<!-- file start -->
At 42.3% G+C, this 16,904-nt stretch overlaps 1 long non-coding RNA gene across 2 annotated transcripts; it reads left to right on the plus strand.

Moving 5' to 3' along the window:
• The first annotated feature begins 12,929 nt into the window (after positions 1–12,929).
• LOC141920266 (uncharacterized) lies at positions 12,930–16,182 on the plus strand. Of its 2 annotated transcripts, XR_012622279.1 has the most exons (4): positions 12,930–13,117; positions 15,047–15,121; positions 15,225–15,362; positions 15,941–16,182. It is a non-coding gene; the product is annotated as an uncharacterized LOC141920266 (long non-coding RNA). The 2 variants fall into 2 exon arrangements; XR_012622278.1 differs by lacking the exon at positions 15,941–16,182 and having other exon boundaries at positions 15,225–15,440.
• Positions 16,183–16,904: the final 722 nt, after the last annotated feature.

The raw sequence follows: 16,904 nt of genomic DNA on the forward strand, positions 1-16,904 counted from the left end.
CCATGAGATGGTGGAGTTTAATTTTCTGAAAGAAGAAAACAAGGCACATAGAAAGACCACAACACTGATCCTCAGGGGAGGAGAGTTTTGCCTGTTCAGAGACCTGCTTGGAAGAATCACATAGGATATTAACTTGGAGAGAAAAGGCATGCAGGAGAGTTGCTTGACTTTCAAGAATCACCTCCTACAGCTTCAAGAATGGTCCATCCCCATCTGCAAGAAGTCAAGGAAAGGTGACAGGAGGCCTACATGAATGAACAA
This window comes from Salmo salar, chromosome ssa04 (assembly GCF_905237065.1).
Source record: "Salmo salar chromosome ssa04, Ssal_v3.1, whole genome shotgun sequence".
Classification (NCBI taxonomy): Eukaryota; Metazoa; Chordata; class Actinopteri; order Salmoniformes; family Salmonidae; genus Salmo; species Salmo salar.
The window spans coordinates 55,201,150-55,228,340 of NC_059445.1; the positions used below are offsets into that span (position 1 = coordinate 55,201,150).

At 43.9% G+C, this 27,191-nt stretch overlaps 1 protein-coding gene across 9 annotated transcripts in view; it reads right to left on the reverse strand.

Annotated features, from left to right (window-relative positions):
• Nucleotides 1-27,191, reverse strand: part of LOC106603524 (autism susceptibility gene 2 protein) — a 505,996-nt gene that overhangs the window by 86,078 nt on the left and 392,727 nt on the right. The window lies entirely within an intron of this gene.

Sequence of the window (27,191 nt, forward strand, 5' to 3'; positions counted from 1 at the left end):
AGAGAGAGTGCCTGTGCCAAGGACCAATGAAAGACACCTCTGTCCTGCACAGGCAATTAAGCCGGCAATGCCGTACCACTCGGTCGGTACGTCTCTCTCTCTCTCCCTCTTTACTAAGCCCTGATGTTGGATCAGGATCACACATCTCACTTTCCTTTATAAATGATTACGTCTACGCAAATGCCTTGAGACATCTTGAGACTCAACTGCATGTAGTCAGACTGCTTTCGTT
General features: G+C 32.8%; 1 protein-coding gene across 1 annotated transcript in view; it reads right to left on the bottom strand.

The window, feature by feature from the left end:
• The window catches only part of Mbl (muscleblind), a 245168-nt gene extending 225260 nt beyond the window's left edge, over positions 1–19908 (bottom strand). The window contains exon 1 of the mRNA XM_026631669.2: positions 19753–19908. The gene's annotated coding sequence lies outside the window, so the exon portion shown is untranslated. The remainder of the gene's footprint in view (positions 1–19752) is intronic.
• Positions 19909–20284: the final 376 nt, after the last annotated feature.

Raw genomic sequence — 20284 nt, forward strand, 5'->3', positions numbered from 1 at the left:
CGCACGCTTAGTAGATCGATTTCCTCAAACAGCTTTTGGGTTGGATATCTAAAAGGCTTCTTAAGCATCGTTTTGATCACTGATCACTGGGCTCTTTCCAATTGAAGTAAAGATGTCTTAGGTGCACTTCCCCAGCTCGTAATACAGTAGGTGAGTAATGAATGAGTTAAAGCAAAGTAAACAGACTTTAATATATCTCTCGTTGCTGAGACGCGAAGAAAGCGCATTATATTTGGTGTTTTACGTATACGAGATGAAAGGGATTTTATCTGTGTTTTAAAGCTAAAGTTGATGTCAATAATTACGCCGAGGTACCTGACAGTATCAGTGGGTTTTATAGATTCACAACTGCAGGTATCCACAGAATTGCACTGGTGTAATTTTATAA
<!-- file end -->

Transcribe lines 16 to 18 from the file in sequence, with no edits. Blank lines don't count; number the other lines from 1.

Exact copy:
AGAGAGAGTGCCTGTGCCAAGGACCAATGAAAGACACCTCTGTCCTGCACAGGCAATTAAGCCGGCAATGCCGTACCACTCGGTCGGTACGTCTCTCTCTCTCTCCCTCTTTACTAAGCCCTGATGTTGGATCAGGATCACACATCTCACTTTCCTTTATAAATGATTACGTCTACGCAAATGCCTTGAGACATCTTGAGACTCAACTGCATGTAGTCAGACTGCTTTCGTT
General features: G+C 32.8%; 1 protein-coding gene across 1 annotated transcript in view; it reads right to left on the bottom strand.

The window, feature by feature from the left end: